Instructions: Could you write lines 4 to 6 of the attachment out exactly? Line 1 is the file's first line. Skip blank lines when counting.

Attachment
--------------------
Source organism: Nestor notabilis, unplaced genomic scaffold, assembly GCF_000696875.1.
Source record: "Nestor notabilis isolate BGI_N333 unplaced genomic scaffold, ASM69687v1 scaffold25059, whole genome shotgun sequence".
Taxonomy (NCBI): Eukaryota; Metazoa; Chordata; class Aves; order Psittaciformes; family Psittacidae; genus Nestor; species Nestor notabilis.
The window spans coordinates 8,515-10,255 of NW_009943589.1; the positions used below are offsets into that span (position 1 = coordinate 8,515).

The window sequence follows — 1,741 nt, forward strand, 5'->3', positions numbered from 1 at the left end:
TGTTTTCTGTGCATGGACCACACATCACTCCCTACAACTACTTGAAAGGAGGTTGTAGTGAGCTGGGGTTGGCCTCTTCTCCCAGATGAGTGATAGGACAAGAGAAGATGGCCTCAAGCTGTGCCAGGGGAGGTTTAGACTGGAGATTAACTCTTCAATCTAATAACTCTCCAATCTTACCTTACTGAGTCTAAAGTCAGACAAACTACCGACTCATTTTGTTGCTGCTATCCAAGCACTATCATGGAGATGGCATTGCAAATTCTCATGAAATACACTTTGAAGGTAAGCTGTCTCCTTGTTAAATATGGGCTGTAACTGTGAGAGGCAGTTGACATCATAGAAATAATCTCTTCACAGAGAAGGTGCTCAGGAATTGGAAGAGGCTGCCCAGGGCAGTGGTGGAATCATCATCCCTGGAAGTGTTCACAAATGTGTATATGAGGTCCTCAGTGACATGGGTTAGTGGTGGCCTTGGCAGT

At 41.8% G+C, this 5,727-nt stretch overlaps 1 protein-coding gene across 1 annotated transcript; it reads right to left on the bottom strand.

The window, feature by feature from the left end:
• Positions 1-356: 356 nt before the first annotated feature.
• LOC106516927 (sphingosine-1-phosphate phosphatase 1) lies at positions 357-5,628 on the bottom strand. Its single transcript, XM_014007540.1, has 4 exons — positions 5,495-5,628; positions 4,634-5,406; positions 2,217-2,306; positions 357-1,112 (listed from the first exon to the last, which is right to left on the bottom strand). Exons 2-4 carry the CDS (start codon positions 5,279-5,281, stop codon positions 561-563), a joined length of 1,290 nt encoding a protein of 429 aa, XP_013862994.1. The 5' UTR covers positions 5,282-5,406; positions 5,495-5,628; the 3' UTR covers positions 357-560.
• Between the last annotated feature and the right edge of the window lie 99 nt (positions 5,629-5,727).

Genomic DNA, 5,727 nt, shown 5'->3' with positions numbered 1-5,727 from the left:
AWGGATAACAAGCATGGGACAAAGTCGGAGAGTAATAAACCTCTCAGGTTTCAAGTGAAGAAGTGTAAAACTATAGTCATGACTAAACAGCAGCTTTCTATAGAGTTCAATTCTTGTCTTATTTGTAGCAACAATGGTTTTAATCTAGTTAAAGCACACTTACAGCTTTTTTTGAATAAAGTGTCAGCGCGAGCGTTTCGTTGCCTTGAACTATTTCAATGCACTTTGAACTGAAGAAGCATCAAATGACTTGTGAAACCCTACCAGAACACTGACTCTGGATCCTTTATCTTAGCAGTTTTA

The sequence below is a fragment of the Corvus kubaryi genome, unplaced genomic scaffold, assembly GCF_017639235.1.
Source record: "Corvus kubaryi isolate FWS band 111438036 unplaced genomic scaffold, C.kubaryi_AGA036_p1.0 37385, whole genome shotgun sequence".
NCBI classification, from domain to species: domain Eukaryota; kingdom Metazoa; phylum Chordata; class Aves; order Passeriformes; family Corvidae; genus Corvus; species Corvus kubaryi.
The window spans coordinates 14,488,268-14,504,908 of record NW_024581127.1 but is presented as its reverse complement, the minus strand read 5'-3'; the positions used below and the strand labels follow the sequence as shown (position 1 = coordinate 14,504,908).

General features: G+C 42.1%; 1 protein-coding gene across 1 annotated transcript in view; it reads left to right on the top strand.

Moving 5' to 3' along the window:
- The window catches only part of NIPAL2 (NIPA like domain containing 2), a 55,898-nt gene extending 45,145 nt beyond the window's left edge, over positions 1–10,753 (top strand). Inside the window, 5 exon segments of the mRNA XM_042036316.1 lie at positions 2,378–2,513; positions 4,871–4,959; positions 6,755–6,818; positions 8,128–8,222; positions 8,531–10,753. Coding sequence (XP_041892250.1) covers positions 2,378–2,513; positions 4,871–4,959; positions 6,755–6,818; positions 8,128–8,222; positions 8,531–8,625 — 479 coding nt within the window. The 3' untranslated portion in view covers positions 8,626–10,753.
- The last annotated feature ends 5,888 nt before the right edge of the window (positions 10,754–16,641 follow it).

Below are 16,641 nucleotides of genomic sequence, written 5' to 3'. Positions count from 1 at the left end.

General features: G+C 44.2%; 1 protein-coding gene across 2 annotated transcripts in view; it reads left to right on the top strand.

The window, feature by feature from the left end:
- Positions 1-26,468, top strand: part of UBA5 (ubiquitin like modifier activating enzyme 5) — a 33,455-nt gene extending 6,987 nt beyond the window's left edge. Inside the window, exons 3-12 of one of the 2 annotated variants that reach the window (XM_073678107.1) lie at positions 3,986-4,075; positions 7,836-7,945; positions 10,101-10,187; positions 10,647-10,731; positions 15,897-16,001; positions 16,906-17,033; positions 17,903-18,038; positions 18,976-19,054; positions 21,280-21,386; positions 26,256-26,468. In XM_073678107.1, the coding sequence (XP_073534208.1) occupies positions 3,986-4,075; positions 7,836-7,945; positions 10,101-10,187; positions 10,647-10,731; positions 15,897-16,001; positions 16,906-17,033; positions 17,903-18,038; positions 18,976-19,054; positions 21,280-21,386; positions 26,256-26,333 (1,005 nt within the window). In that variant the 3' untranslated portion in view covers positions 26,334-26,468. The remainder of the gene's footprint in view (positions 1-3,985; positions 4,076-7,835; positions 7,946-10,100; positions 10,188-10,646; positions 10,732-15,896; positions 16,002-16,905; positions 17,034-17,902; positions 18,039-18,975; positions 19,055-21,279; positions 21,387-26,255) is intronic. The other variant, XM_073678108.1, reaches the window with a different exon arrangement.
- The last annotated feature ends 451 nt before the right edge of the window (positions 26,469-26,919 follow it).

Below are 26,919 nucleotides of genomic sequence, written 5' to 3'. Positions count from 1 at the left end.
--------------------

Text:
The window spans coordinates 8,515-10,255 of NW_009943589.1; the positions used below are offsets into that span (position 1 = coordinate 8,515).

The window sequence follows — 1,741 nt, forward strand, 5'->3', positions numbered from 1 at the left end:
TGTTTTCTGTGCATGGACCACACATCACTCCCTACAACTACTTGAAAGGAGGTTGTAGTGAGCTGGGGTTGGCCTCTTCTCCCAGATGAGTGATAGGACAAGAGAAGATGGCCTCAAGCTGTGCCAGGGGAGGTTTAGACTGGAGATTAACTCTTCAATCTAATAACTCTCCAATCTTACCTTACTGAGTCTAAAGTCAGACAAACTACCGACTCATTTTGTTGCTGCTATCCAAGCACTATCATGGAGATGGCATTGCAAATTCTCATGAAATACACTTTGAAGGTAAGCTGTCTCCTTGTTAAATATGGGCTGTAACTGTGAGAGGCAGTTGACATCATAGAAATAATCTCTTCACAGAGAAGGTGCTCAGGAATTGGAAGAGGCTGCCCAGGGCAGTGGTGGAATCATCATCCCTGGAAGTGTTCACAAATGTGTATATGAGGTCCTCAGTGACATGGGTTAGTGGTGGCCTTGGCAGT